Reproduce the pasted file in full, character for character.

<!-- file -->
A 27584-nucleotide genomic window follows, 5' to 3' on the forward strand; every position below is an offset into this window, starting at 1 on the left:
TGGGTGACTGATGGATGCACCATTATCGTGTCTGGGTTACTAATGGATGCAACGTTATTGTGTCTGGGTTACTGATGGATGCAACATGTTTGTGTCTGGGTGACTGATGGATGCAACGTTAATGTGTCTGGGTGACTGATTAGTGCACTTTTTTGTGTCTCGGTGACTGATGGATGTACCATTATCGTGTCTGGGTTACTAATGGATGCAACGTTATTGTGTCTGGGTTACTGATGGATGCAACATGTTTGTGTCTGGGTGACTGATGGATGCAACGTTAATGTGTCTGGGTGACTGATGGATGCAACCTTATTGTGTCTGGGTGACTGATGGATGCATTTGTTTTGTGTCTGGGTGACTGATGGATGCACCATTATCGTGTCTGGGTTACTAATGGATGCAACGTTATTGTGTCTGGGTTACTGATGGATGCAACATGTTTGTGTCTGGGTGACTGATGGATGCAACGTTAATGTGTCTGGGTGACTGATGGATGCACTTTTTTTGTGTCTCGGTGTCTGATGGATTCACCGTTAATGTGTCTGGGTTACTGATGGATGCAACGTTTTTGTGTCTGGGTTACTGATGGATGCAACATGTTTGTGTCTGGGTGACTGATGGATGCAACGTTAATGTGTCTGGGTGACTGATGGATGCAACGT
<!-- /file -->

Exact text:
A 27584-nucleotide genomic window follows, 5' to 3' on the forward strand; every position below is an offset into this window, starting at 1 on the left:
TGGGTGACTGATGGATGCACCATTATCGTGTCTGGGTTACTAATGGATGCAACGTTATTGTGTCTGGGTTACTGATGGATGCAACATGTTTGTGTCTGGGTGACTGATGGATGCAACGTTAATGTGTCTGGGTGACTGATTAGTGCACTTTTTTGTGTCTCGGTGACTGATGGATGTACCATTATCGTGTCTGGGTTACTAATGGATGCAACGTTATTGTGTCTGGGTTACTGATGGATGCAACATGTTTGTGTCTGGGTGACTGATGGATGCAACGTTAATGTGTCTGGGTGACTGATGGATGCAACCTTATTGTGTCTGGGTGACTGATGGATGCATTTGTTTTGTGTCTGGGTGACTGATGGATGCACCATTATCGTGTCTGGGTTACTAATGGATGCAACGTTATTGTGTCTGGGTTACTGATGGATGCAACATGTTTGTGTCTGGGTGACTGATGGATGCAACGTTAATGTGTCTGGGTGACTGATGGATGCACTTTTTTTGTGTCTCGGTGTCTGATGGATTCACCGTTAATGTGTCTGGGTTACTGATGGATGCAACGTTTTTGTGTCTGGGTTACTGATGGATGCAACATGTTTGTGTCTGGGTGACTGATGGATGCAACGTTAATGTGTCTGGGTGACTGATGGATGCAACGT